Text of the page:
Will evaluate true when the Cart total value is 100.

 

Variable Match type Value
Cart total value does not equal 100

Will evaluate true when the Cart total value is anything other than 100.

Contains / does not contain

The contains match type (also known as a "substring match") allows you to target any occurrence of a substring with a longer string. Contains is useful when targeting a unique query string parameter that appears in multiple URLs.

Example:

Variable Match type Value
page contains 4

Will evaluate true for:

  • http://www.example.com/member.cgi?id=9&page=4
Variable Match type Value
page does not contain page=4

Will evaluate true for:

  • http://www.example.com/member.cgi?id=9&page=2

Starts with / does not start with

The starts with match type matches identical characters starting from the beginning up to and including the last character in the string you specify.

Example:

Variable Match type Value
page starts with 4

Will evaluate true for:

  • http://www.example.com/member.cgi?id=9&page=4
Variable Match type Value
page does not start with 4

Will evaluate true for:

  • http://www.example.com/member.cgi?id=9&page=2

Ends with / doesn't end with

An exact match of the entered value with the end of the variable. 

Example:

Variable Match type Value
page ends with 4

Will evaluate true for:

  • http://www.example.com/member.cgi?id=9&page=24
Variable Match type Value
page does not end with 4

Will evaluate true for:

  • http://www.example.com/member.cgi?id=9&page=42

Regex matches / does not regex match

A regular expression uses special characters to enable wildcard and flexible matching. Regex matches are useful when the stem, trailing parameters, or both, can vary in the URLs for the same webpage. If a user could be coming from one of many subdomains, and your URLs use session identifiers, you could use a regular expression to define the constant element of your URL.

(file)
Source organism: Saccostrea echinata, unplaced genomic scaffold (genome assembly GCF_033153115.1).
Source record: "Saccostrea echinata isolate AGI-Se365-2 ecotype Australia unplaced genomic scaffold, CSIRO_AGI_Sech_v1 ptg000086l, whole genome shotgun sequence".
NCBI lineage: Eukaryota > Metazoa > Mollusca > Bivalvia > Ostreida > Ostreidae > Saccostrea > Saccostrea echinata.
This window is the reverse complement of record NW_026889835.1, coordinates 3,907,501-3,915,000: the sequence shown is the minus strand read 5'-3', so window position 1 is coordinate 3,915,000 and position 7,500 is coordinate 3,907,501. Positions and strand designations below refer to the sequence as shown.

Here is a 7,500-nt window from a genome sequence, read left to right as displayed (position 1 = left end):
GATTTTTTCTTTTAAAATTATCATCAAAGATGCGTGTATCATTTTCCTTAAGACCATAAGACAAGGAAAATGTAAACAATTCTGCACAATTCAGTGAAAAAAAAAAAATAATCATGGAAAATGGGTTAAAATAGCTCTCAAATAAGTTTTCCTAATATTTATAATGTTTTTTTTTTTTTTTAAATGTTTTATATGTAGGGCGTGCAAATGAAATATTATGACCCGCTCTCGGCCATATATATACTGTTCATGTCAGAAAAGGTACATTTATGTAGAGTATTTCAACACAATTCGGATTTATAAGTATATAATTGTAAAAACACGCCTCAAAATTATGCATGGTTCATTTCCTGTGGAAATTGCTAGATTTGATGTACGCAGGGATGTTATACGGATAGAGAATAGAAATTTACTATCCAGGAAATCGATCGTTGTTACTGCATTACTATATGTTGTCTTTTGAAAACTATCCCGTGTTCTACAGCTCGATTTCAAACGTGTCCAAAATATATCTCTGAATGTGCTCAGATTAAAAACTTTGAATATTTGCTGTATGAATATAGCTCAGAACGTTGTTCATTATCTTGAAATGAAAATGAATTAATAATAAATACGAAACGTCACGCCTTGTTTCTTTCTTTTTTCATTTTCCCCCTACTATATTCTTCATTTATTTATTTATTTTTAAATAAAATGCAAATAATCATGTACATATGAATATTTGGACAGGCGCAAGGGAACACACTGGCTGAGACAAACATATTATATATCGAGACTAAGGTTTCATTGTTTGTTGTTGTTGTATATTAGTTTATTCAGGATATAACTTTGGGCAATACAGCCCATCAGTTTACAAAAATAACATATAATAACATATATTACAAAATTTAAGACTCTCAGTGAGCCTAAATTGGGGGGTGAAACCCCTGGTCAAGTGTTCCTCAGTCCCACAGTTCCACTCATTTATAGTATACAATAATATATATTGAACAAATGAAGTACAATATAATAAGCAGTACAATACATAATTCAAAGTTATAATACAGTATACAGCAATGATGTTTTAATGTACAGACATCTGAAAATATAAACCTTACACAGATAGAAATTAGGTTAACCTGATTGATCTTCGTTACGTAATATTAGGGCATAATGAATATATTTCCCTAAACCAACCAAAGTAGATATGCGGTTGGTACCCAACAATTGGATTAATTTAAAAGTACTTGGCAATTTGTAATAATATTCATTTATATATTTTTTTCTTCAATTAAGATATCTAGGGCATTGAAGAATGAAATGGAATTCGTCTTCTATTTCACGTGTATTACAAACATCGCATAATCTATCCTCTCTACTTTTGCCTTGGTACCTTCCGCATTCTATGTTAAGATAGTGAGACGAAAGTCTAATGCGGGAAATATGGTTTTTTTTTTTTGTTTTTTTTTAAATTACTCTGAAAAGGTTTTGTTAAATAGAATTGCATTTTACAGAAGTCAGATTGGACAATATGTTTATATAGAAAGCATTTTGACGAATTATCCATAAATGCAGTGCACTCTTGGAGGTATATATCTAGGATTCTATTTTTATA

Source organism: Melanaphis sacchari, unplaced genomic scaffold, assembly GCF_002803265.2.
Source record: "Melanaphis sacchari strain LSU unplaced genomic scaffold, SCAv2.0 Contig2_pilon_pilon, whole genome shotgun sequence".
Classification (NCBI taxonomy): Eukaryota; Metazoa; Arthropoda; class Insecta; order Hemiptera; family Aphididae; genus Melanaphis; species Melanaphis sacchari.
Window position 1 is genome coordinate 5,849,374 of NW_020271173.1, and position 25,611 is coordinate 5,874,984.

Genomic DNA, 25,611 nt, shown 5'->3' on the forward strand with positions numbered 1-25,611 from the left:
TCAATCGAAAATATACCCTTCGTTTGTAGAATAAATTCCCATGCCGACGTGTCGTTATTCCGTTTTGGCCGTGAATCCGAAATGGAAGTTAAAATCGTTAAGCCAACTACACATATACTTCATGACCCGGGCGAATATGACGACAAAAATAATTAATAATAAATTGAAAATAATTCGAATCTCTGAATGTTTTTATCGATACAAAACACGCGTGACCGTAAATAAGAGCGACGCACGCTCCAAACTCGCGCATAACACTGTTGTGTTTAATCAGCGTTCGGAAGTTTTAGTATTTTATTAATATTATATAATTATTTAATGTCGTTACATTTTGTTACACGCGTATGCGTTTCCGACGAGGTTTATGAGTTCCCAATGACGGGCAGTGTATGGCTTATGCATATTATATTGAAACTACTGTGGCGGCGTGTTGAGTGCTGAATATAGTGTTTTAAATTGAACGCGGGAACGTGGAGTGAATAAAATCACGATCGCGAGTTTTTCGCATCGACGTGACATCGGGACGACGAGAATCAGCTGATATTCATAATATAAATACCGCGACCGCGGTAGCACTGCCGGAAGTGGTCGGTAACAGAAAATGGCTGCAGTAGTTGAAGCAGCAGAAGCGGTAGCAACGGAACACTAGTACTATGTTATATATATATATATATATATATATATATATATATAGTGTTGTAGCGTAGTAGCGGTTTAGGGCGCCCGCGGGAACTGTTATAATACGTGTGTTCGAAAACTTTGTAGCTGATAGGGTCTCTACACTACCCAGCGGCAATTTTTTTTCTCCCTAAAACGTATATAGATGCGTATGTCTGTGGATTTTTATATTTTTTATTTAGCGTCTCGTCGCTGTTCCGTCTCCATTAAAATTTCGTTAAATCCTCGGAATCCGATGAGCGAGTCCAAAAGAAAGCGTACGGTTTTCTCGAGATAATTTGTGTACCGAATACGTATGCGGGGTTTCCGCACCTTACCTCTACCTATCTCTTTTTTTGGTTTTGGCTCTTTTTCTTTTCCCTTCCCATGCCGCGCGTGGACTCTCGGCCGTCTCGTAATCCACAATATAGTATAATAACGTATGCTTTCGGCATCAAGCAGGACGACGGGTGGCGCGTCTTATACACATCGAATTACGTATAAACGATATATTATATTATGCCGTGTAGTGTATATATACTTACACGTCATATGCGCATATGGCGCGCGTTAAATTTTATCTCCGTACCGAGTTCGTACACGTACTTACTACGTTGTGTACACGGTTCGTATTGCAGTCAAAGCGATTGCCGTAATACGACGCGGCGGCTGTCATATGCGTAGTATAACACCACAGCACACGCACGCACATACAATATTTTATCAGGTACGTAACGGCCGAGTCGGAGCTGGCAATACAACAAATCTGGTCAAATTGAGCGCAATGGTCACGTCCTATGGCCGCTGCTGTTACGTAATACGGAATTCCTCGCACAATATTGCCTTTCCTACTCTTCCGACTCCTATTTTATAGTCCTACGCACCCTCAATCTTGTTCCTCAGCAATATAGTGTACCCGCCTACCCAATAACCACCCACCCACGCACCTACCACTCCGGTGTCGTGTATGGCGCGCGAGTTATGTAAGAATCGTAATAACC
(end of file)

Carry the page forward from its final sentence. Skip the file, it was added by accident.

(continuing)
Example:

Variable Match type Value
page regex matches checkout.cgi\?page=1

Will evaluate true for:

  • http://sports.example.com/checkout.cgi?page=1&id=123
  • http://fishing.example.com/checkout.cgi?page=1&lang=en&id=123
Variable Match type Value
page does not regex match checkout.cgi\?page=1

Will evaluate true for:

  • http://sports.example.com/checkout.cgi?page=2&id=123

Operators

AND

The AND operator is useful when you wish to target a variation based on multiple rules that all need to be true. Conditions using the AND operator will only evaluate as true when all of the values are met.

Example:

To target users searching for nexus, while browsing from a tablet, create two rules joined by the AND operator.

A query parameter targeting rule:

Variable              Match type Value
search query equals nexus

...and a technology targeting rule:

Variable Match type Value
Device Category equals tablet              

OR

The OR operator is useful for targeting one kind of page with multiple URL configurations. Conditions using the OR operator will evaluate as true when any of the values are met. You can use OR by adding additional values in a URL targeting rule. When targeting URLs, OR is automatically appended to your first URL after pressing return. Simply type additional URLs (followed by return) to continue building conditions with the OR operator.

Example:

To target searches on your website for either nexus or chromecast, create a rule with two site search in the Value field. You'll notice that OR is automatically added after you press enter.

Variable Match type Value
search query equals nexus or... chromecast

The OR operator is supported within individual conditions but you can't use it to combine multiple conditions. For example, you can build a condition like this: "path equals /store OR /shop" but you can't use OR across multiple conditions like this: "path equals /store OR host equals example.com"